Making the Bed Fit the Story


By Kay Springsteen

It’s two a.m. The cat has just barfed in the bed, or your baby, who fell asleep in bed with you last night, developed a leaky diaper. It’s not a total emergency, right? After all, you have more sheets and blankets in the linen closet. Now that autumn is arriving in the northern hemisphere, though, you’d better hope you don’t have one of those dryer lint blankets.

So you open the closet and discover…that the laundry you thought could be put off until the weekend…should have been done yesterday. Your linen closet is sorely in need of stocking. On the shelves, you see a couple of bath towels, an Afghan Grandma Betty crocheted for you, and two fitted sheets. That dryer fluff blanket is looking better and better, isn’t it?

At this point, you can stay awake and write while waiting for that laundry to get done, or perhaps you can sleep on the sofa. Or you can try to make up the bed with what you have. So, you fit one of the sheets over the mattress, and then you place another sheet over that, fitting just the bottom and leaving the top free. It’s not too bad, right? Then you put Grandma Betty’s Afghan on top and crawl between the sheets.

Okay, so the blanket has a few issues. First of all, it’s too short. Second, it’s crocheted pretty loosely with a lot of lacey holes. So your feet are hanging out…or your shoulders are. You’re about to spend the night with cold feet or cold shoulders. And no matter what you cover, it’s not going to stay toasty warm because of the lacey effect. And as you’re lying there, you come to realize that fitted sheet you placed on top isn’t smooth and unwrinkled. It’s bunchy in the wrong places and you feel as though you’re being strangled.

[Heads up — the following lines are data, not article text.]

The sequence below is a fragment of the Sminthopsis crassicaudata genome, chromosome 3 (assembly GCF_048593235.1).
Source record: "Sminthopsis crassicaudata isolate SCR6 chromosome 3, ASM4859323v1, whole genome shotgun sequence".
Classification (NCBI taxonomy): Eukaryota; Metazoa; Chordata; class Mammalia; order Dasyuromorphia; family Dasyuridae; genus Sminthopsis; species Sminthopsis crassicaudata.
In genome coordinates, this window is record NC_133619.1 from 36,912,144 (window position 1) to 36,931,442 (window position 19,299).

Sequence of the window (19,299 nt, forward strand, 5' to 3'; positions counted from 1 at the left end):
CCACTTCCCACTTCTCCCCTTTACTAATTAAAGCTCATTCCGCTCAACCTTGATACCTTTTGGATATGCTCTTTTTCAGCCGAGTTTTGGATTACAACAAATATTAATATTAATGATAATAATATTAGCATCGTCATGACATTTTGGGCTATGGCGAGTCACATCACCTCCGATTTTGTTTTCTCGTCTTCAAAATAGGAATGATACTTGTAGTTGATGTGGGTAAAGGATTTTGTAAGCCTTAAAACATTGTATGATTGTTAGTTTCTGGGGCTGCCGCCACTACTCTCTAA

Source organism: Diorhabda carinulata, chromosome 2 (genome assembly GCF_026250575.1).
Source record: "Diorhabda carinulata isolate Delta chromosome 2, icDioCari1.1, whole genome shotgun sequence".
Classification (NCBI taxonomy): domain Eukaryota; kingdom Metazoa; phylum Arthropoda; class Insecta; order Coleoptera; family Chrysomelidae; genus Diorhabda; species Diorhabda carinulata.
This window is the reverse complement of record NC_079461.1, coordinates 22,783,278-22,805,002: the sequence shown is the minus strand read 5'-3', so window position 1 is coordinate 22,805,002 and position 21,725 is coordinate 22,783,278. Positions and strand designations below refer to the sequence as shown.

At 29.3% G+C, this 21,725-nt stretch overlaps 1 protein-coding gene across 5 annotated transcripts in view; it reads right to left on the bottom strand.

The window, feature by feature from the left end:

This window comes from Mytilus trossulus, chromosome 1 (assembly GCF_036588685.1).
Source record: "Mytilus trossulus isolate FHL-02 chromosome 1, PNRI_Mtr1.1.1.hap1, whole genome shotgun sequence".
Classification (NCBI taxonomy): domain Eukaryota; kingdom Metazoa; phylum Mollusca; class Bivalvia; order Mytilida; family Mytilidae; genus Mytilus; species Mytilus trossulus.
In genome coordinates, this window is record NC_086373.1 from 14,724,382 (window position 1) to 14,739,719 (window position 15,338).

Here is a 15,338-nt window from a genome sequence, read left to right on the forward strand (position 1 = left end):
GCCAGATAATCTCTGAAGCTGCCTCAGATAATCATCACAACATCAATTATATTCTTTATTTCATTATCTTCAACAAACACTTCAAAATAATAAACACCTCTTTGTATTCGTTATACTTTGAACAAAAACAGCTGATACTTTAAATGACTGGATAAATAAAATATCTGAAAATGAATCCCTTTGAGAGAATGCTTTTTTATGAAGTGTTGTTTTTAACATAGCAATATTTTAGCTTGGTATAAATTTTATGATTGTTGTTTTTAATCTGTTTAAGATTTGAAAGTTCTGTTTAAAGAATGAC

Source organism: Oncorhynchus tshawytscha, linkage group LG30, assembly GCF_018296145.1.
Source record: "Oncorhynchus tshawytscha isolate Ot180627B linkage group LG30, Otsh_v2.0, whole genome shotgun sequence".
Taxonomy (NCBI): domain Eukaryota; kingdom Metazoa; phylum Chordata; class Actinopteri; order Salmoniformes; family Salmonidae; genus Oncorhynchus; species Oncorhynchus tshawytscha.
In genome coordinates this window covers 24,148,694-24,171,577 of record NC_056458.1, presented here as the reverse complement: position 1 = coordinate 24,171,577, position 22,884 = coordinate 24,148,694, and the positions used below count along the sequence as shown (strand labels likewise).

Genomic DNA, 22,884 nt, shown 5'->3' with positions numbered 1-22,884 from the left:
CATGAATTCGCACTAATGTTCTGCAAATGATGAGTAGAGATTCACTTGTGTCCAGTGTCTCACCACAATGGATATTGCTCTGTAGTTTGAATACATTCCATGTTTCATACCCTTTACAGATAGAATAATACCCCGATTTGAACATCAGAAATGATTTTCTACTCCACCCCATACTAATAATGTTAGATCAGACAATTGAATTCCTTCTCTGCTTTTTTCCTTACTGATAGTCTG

Writing a story is very akin to this disastrous bedtime scenario. If you don’t lay a foundation with some description to show where your characters are and what they’re doing, your readers simply don’t know. Consider the following conversation:

“Here’s your coffee.” she said.

“Thanks.” He accepted the cup and took a sip. “This is great, honey.”

She tasted her own and smiled. “It is, isn’t it? I decided to try something new.” (34 words)

Are you picturing a couple—age-indeterminate—sitting at the morning breakfast table? It could easily be this is what the author intended. But we really don’t know. Of course, in a full-length story, you’re given clues prior to a bit of dialogue such as this, so you may have a better idea of where they are and how they got there. But consider this same scene with the addition of some description:

John waited for Cara in the car, listening to a rock song and tapping his fingers against the steering wheel in time to the music. Glancing around the parking lot, he noted there were no empty parking spaces. The sign above the door to the coffee shop read The Mud Puddle. The building itself sat on the corner of the little strip mall, and was made of brown brick with floor-to-ceiling windows on both exposed sides. Customers came and went while he waited. The traffic on the busy street in front of him raced by. Finally, the door to the coffee shop swung open and Cara emerged. She walked slowly across the black-top toward him while he watched.